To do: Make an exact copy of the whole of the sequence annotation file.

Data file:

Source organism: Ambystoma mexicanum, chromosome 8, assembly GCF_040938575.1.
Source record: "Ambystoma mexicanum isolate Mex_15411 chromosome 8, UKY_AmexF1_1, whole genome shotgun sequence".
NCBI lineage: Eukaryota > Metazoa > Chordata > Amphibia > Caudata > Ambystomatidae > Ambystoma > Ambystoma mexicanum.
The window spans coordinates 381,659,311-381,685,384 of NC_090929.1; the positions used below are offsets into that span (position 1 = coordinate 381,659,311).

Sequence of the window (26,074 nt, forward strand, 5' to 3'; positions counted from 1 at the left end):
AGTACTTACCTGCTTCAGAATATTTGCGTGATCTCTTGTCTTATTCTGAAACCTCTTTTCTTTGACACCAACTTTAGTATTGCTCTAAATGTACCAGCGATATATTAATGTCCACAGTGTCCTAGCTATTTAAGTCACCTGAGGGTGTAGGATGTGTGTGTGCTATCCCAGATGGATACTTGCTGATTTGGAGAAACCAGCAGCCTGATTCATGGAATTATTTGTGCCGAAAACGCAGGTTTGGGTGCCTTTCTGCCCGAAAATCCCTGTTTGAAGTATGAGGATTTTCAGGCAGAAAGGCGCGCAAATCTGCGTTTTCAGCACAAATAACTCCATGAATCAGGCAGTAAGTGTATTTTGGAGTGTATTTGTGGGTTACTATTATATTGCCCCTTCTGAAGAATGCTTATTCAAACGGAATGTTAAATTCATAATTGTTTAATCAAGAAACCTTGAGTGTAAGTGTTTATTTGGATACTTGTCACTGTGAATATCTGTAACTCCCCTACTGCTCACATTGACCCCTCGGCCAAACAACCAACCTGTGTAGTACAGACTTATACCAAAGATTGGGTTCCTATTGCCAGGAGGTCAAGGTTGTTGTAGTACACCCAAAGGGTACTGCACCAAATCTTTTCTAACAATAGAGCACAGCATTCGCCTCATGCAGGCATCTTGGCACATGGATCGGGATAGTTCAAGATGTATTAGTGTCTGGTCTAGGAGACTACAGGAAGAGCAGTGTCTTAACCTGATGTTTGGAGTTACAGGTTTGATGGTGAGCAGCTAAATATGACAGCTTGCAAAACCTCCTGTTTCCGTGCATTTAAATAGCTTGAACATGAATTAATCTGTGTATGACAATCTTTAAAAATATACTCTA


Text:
Source organism: Ambystoma mexicanum, chromosome 8, assembly GCF_040938575.1.
Source record: "Ambystoma mexicanum isolate Mex_15411 chromosome 8, UKY_AmexF1_1, whole genome shotgun sequence".
NCBI lineage: Eukaryota > Metazoa > Chordata > Amphibia > Caudata > Ambystomatidae > Ambystoma > Ambystoma mexicanum.
The window spans coordinates 381,659,311-381,685,384 of NC_090929.1; the positions used below are offsets into that span (position 1 = coordinate 381,659,311).

Sequence of the window (26,074 nt, forward strand, 5' to 3'; positions counted from 1 at the left end):
AGTACTTACCTGCTTCAGAATATTTGCGTGATCTCTTGTCTTATTCTGAAACCTCTTTTCTTTGACACCAACTTTAGTATTGCTCTAAATGTACCAGCGATATATTAATGTCCACAGTGTCCTAGCTATTTAAGTCACCTGAGGGTGTAGGATGTGTGTGTGCTATCCCAGATGGATACTTGCTGATTTGGAGAAACCAGCAGCCTGATTCATGGAATTATTTGTGCCGAAAACGCAGGTTTGGGTGCCTTTCTGCCCGAAAATCCCTGTTTGAAGTATGAGGATTTTCAGGCAGAAAGGCGCGCAAATCTGCGTTTTCAGCACAAATAACTCCATGAATCAGGCAGTAAGTGTATTTTGGAGTGTATTTGTGGGTTACTATTATATTGCCCCTTCTGAAGAATGCTTATTCAAACGGAATGTTAAATTCATAATTGTTTAATCAAGAAACCTTGAGTGTAAGTGTTTATTTGGATACTTGTCACTGTGAATATCTGTAACTCCCCTACTGCTCACATTGACCCCTCGGCCAAACAACCAACCTGTGTAGTACAGACTTATACCAAAGATTGGGTTCCTATTGCCAGGAGGTCAAGGTTGTTGTAGTACACCCAAAGGGTACTGCACCAAATCTTTTCTAACAATAGAGCACAGCATTCGCCTCATGCAGGCATCTTGGCACATGGATCGGGATAGTTCAAGATGTATTAGTGTCTGGTCTAGGAGACTACAGGAAGAGCAGTGTCTTAACCTGATGTTTGGAGTTACAGGTTTGATGGTGAGCAGCTAAATATGACAGCTTGCAAAACCTCCTGTTTCCGTGCATTTAAATAGCTTGAACATGAATTAATCTGTGTATGACAATCTTTAAAAATATACTCTA